I know it’s frustrating to get recommended therapy when it hasn’t worked before, but you are burned out enough that you wrote all your frustrations out to a financial advice columnist. What you are dealing with is not a financial problem—it’s burnout. The malaise and frustration you’re dealing with are common for the “default parent” in a relationship and the person that carries the “mental load.” The tools that will best help you navigate this will come from a trained professional. If you’ve struggled with finding a one-on-one therapist, you might want to seek a support group that fits your needs (such as through the Well Spouse Association). While you look for a professional to help you, I recommend reading Burn Out: The Secret to Unlocking the Stress Cycle by Emily Nagoski.
And for financial advice: If it’s within your budget, outsourcing some of the household tasks to lighten your load might provide you with some relief. See if your wife is able to manage the outsourcing of the tasks, instead of you.
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Dear Pay Dirt,
I have a question that involves ethics and math. My mother is 72 and retired; she owns her home. She has about $2 million in savings, and the interest from that account—combined with social security—is enough for her to live comfortably. She’s in good health and is a very lovely person. I’m 38 and married. In the next few years, I would really like to move so that my kids can attend a better school district. We’re not looking to upsize anything—we’d plan to get a house the same size and price as the one we have now, with a mortgage of about $500,000. The problem is that the mortgage we have now is at 3.375 percent—and current mortgage rates would mean that buying a new home at the new rates would make our monthly payment almost double. We can’t afford it.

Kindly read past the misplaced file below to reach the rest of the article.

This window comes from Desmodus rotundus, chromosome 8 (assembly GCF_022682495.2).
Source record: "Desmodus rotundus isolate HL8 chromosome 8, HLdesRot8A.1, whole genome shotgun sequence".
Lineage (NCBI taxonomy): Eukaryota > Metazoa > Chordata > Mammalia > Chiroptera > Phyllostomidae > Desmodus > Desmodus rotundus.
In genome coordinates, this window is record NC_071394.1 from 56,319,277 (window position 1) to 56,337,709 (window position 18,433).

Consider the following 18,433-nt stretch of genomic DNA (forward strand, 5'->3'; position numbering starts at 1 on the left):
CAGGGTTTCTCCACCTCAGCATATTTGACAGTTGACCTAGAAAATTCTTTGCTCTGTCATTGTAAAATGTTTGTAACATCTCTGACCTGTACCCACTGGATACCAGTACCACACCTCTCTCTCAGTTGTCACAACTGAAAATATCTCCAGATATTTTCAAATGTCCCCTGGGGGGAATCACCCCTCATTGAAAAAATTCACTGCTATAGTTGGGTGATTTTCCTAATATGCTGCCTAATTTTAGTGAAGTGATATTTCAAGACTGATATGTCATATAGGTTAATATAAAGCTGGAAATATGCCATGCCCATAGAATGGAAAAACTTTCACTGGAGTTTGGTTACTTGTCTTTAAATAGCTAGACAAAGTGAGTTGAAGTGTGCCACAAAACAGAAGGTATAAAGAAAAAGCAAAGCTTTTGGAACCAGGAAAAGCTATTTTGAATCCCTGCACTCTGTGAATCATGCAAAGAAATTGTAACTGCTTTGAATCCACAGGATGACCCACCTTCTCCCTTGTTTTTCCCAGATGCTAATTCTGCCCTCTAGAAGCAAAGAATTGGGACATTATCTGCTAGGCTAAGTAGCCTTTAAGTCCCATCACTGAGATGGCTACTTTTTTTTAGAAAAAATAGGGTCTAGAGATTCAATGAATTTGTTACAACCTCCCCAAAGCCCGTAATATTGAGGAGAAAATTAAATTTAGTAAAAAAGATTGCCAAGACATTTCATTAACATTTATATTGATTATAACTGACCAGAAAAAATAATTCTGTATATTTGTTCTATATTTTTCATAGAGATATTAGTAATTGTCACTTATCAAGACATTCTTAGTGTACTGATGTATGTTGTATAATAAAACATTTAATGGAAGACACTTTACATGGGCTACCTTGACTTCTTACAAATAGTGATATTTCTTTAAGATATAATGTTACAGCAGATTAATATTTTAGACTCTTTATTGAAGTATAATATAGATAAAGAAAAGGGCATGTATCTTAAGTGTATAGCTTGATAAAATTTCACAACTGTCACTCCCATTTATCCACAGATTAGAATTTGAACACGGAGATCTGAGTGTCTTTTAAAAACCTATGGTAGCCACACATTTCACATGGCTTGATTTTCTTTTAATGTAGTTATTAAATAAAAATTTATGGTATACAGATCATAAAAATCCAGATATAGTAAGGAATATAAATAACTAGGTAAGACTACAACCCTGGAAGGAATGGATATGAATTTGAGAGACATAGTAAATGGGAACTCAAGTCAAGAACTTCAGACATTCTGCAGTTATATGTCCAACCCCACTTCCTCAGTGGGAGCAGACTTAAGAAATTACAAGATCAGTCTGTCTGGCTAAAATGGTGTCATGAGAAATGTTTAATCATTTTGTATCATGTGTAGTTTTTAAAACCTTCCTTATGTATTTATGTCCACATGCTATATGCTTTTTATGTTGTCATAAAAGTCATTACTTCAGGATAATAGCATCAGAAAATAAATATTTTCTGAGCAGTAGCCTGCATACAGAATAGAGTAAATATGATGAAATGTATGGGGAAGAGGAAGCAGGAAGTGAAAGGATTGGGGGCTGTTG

I asked my mother if she would consider selling us a mortgage. She said yes before I could even finish asking the question. But here’s my question: What should the rate on that mortgage be? I’m not sure what she’s earning at her current bank. Maybe 4 percent? Does that mean that our mortgage should be at that rate? What if interest rates increase, and it turns out she’s earning less from our mortgage than she would have earned in a savings account? Does that mean I should change the interest rate every year? But changing numbers might make it hard for me to budget… Help!
Dear Uncertain Urbanite,
The good news is that the IRS publishes the guidelines you’ll need to utilize in setting up the mortgage. For family loans greater than $10,000, the IRS Applicable Federal Rates (AFR) define the absolute minimum market rate of interest your mother can charge on your loan without significant tax consequences. (If she offers you a zero-percent mortgage, for example, that could trigger taxes on the “gift” portion of the interest.) The AFRs are published each month, and the IRS will consider the month the loan was made in their tax calculations for the life of the loan. That would mean no annual interest rate recalibration unless you want to re-sign a mortgage yearly. So, if you began a 20-year mortgage in March 2023, your mother would have to set the interest rate at least 3.71 percent to avoid paying extra taxes.
If I were your mother’s financial advisor, I would be wary of her putting 25 percent of her total 2 million portfolio into something with the risk profile of a private mortgage, especially with the extra administration and legal burden. But we all have to get creative in current financial times. If this arrangement still sounds good to everyone, ensure you employ an attorney to draft the appropriate legal documents. It will cost money upfront, but save you from potentially very expensive future situations. Also, consider a handshake agreement to refinance the mortgage with a traditional lender in the future (such as when rates drop or your mother needs access to her capital).